With the release of the 2010 Census data, federal and local district boundaries across the country are being revised to equalize representation. While much effort is put into the process to make it fair and constitutionally sound, there are several recent examples of counties challenging redistricting by the state or being challenged within.
Twin Falls County, Idaho recently led an effort to challenge the state’s redistricting plan in the Idaho Supreme Court. The lawsuit claims the plan did not keep counties as whole as possible when drawing boundaries, which is a requirement laid out in the Idaho Constitution. County Prosecutor Grant Loebs has proposed his own map that he says splits counties considerably less than the current plan. The proposed redistricting plan divides Twin Falls County into three districts, but Loebs claims that although the county needs to be split due to population, it is unnecessary to split it multiple times.
Kootenai, Owyhee and Teton counties as well as the cities of Hansen, Filer, Buhl and Twin Falls have signed on in support of the lawsuit. Kathy Rinaldi, chairwoman of the Teton County Commission, said that the state’s plan has also split Teton County unreasonably.
“The bottom half of our county is in a district we don’t have a lot in common with,” she said.
Idaho is not the only state hearing redistricting challenges. The West Virginia Supreme Court heard five separate redistricting cases in November. Three lawsuits challenged the House plan and two challenged the Senate plan. The court must decide if the West Virginia Constitution was followed when the House was dividing counties into districts.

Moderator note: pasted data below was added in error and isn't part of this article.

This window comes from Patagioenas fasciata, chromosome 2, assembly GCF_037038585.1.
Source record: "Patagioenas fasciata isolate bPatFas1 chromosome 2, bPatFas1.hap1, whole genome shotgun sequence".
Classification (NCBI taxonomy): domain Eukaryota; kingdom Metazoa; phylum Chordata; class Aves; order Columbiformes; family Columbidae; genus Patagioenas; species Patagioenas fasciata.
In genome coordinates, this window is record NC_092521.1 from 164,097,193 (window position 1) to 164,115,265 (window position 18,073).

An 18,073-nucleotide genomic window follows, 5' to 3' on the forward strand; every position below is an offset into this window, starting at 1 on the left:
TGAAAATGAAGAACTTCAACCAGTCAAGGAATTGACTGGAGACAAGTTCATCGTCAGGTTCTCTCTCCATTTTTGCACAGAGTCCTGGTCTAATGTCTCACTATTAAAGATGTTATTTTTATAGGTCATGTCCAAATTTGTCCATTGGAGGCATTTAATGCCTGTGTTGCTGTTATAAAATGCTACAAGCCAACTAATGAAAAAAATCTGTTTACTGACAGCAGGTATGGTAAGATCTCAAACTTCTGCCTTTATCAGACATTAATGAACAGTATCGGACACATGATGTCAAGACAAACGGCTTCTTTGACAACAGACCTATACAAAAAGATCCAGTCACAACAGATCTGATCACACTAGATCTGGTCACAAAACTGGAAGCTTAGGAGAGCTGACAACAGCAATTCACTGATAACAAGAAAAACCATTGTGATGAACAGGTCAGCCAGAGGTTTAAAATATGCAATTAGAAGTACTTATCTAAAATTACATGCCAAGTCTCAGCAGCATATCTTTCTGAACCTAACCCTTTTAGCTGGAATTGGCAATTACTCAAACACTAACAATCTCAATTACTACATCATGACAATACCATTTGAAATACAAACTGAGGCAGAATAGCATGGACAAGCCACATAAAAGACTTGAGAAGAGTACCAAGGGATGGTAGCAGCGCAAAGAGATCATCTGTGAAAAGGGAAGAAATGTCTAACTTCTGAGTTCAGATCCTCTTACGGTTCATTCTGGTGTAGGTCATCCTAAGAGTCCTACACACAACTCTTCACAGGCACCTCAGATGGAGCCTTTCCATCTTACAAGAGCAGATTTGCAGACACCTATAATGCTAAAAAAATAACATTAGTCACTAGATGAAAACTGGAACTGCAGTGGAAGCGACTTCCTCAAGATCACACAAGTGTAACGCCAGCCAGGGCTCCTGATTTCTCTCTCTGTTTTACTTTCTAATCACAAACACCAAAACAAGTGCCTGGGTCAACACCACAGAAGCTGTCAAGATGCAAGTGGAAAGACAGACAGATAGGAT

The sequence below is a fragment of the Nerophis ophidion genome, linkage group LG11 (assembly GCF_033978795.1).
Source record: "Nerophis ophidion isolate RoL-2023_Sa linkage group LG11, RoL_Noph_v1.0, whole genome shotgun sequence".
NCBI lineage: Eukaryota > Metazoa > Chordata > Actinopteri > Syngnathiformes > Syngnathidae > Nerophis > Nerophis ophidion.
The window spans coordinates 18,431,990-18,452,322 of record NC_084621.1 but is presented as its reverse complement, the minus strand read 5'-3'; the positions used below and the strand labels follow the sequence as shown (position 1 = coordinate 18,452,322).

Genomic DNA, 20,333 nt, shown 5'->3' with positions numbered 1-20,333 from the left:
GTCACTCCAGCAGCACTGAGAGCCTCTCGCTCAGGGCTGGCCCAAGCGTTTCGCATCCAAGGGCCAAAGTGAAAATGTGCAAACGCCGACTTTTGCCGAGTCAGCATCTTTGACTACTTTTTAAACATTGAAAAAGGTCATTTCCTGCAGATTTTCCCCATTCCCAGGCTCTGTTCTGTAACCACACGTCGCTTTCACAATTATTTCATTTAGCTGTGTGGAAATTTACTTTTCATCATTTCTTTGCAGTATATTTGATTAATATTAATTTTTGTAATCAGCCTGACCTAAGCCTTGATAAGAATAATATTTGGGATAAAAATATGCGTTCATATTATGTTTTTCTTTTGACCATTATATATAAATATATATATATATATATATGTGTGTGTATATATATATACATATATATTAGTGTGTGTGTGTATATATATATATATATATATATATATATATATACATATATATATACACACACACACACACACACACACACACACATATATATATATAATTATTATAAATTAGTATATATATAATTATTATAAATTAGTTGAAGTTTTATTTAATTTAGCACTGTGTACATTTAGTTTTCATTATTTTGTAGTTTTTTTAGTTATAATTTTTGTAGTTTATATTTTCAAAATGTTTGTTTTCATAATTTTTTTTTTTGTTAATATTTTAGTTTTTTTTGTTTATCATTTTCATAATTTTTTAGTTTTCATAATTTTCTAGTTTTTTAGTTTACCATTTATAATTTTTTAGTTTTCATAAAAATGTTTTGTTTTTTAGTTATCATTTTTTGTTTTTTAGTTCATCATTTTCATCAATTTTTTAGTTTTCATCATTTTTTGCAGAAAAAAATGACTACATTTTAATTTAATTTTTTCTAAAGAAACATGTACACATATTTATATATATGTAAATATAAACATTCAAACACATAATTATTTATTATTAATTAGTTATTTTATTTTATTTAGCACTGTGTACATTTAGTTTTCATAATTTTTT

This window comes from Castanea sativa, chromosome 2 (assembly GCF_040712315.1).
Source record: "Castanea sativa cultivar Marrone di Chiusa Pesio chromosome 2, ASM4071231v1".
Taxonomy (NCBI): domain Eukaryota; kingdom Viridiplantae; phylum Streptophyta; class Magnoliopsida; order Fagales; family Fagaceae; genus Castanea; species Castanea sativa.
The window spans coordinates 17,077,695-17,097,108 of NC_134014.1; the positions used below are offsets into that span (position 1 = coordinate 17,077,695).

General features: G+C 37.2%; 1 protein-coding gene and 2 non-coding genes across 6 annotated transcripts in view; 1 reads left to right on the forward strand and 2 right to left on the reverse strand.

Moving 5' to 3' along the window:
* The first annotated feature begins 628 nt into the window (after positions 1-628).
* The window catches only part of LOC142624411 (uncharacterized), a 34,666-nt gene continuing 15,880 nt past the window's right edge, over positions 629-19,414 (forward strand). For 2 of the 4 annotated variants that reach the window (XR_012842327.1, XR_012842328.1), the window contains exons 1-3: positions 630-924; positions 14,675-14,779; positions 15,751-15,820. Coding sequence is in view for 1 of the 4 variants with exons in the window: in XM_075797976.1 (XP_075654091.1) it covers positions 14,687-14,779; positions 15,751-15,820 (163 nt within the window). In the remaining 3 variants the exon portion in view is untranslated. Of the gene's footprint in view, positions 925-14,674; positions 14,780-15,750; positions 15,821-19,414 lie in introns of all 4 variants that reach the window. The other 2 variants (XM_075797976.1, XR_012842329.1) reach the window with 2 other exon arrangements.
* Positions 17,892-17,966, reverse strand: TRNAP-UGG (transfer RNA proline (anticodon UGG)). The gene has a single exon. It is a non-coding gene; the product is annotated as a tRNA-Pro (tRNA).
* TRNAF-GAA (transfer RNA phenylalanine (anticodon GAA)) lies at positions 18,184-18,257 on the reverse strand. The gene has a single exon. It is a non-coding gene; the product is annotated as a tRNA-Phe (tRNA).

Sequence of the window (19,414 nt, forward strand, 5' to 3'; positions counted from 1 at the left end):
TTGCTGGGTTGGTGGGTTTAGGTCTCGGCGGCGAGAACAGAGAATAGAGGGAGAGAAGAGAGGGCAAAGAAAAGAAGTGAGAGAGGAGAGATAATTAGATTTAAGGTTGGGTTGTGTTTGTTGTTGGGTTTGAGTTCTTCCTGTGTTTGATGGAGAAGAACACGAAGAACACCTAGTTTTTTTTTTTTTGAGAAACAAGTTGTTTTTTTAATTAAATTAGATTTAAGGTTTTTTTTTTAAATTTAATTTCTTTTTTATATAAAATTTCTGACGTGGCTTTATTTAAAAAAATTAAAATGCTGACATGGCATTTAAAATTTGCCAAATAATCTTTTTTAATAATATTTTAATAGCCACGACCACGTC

“At least from the bench, [what] we’re looking at is was that balance actually done here,” said Supreme Court Justice Brent Benjamin.
Among those challenging the maps are elected officials in Monroe, Putnam and Mason counties. Monroe County’s attorney Jeffry Pritt told the court that the county citizens deserve their own delegate. The current plan slices Monroe County to meet population requirements for nearby counties.
“Just keep our county in one piece. If there’s excess population from a county nearby, add that to us,” he argued.
Attorney Jennifer Scragg Karr who represents officials in Mason and Putnam counties said, “When it comes to reapportioning, our state Constitution is clear. Redistricting is to occur along county boundary lines, not political party lines.”
If the court decides to rule in favor of those who are disputing the map, the redistricting process would need to start over.
Along with state maps, county maps are also being challenged. Last month the Michigan Court of Appeals rejected a challenge to the new district maps drawn up by the reapportionment committee of Oakland County. The suit was filed by Commissioner David Potts and former state Senate Majority Leader Mike Bishop. They argued that the new district lines unfairly altered the existing allocation of political power and diluted minority voting strength. The three-judge panel unanimously ruled against their challenge.
“From my perspective, the Court of Appeals was dead wrong, and I expected it. It’s pretty clear it was a political decision,” said Potts, who wants to appeal to the state Supreme Court.
A similar politically driven situation is occurring in Galveston County, Texas where two county commissioners are among eight elected officials asking a federal judge to block of the use of Galveston County’s redistricting plan. The lawsuit accuses the Commissioners Court of diluting the minority vote in violation of the 1965 federal Voting Rights Act. The suit claims that the new boundaries fail to take into account Hispanic population growth, which accounted for 50 percent of county growth over the past decade. Justice Department approval of redistricting is required in Texas due to the state’s history of racial discrimination according to Section 5 of the Voting Rights Act.